The point is to take your already strong relationships to the highest level possible by introducing respectful disagreements. You make it obviously safe for them to disagree with you, and you also make it safe for them to not discuss the topic. But if you already have a good relationship with someone, chances are these may be some of the richest conversations you have. And not only do they bring you closer, but you’ve created the highest level of trust by making it safe to disagree. You can also take relationships that are already strong into higher stress situations – for example, invite someone to take on a challenge with you, something that will surely involve moments of failure, and this builds a comfort level for when things go wrong.

If you manage a team, you likely will not have to hunt very far for issues, but your job in this case is to get your team to stage two and then start a practice of gently facilitating conversations about the elephant in the room. The books Crucial Conversations, Five Dysfunctions of a Team, and the Anatomy of Peace all offer concepts, exercises, and examples, and might also be good books for the team to read together. This sets the team on a path of co-creating a safe environment for themselves and takes you out of the driver’s seat.

Next Steps

If you are a leader, know that it’s highly unlikely that your team will “naturally” get to stage three of trust building and into the psychologically safe zone that our trust model shows. However, the model also simplifies the process. There are only three stages, and if you consciously integrate practices that naturally facilitate people through the stages of trust-building, you can build a powerful culture in as little as nine months.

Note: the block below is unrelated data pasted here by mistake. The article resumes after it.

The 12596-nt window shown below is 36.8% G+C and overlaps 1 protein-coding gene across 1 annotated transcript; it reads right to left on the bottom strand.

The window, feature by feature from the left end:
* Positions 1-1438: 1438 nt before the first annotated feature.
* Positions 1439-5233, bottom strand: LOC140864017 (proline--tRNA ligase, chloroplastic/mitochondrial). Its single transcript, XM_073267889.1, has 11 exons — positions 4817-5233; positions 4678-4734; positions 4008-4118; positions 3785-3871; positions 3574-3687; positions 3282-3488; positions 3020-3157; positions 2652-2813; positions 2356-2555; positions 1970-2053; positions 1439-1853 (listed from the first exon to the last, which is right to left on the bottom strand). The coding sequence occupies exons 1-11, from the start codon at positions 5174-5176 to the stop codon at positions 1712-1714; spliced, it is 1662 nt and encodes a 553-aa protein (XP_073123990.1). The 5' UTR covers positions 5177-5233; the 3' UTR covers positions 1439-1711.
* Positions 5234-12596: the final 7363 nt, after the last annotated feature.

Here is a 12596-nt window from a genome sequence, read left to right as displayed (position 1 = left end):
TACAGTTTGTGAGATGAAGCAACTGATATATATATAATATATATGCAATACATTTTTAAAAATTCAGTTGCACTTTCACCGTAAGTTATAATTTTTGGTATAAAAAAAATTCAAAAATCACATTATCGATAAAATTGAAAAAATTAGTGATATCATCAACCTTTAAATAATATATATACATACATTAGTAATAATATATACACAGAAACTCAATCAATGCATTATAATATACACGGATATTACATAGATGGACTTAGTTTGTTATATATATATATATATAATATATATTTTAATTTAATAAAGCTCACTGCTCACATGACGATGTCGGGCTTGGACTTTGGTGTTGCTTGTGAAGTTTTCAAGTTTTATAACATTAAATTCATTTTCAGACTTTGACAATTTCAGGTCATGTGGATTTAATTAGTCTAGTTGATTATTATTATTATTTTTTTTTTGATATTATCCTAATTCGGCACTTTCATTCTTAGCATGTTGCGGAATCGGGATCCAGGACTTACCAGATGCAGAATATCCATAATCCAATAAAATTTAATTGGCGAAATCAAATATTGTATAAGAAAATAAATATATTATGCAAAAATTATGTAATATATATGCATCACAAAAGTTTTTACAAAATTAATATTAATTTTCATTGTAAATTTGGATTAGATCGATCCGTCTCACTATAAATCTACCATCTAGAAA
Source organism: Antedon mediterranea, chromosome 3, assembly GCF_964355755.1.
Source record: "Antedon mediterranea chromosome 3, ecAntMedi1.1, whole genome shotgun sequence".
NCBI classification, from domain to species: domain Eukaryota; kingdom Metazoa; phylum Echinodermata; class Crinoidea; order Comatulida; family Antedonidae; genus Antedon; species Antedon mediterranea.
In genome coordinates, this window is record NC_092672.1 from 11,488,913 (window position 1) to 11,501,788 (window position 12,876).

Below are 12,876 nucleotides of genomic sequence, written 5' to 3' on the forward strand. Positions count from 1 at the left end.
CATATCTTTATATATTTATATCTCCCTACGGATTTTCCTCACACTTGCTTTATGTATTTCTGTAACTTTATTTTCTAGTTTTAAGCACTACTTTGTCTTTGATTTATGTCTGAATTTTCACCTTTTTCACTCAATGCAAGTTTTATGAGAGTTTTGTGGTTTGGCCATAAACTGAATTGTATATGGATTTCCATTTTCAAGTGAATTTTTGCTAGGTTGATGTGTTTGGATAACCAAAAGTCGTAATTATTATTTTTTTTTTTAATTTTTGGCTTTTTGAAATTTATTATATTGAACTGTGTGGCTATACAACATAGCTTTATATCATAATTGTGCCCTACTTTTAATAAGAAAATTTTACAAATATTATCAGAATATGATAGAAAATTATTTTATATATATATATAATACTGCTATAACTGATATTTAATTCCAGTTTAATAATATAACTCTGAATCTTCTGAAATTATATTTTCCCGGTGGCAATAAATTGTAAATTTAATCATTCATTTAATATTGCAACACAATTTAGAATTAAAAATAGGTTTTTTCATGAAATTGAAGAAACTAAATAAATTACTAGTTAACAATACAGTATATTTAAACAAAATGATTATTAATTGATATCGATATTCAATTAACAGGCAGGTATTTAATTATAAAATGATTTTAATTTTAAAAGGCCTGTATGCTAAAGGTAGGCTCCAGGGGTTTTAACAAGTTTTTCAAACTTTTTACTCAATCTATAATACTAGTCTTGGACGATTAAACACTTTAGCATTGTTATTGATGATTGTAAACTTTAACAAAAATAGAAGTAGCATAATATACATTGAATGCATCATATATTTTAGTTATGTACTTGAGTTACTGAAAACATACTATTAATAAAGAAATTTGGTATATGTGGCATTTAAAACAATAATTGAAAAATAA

If you don’t lead your team, you don’t have to wait around for your boss to take action. As an individual, you can integrate all of these practices into your interactions with your peers, and you will notice a difference, not just in your individual experience – but in that of the team as well. You may even emerge as a leader within your organization.

You can also use these same techniques to bring your family closer, improve your relationship with your spouse, or develop an inner circle of close friends. Every person is a significant variable within the system. You affect every system you are in.

So, the real question is, how do you want to participate in the people systems you are a part of? Do you want to be an agent of trust? Or, by default, do you want to be a part of the erosion?

If you’re interested in learning more about trust and virtual programs we have available for individuals and teams, email Nahid directly at or call 714-931-2133.


Comments (2)

  1. Nahid, I love your new website! I took a look early on and it seems so much more robust and inviting. I simply wanted you to know. Your PQ Pal, Karen

      • Nahid Casazza
      • 6th October 2020 at 14:07 pm

      Thank you, Karen! That means a lot to me and I appreciate your feedback!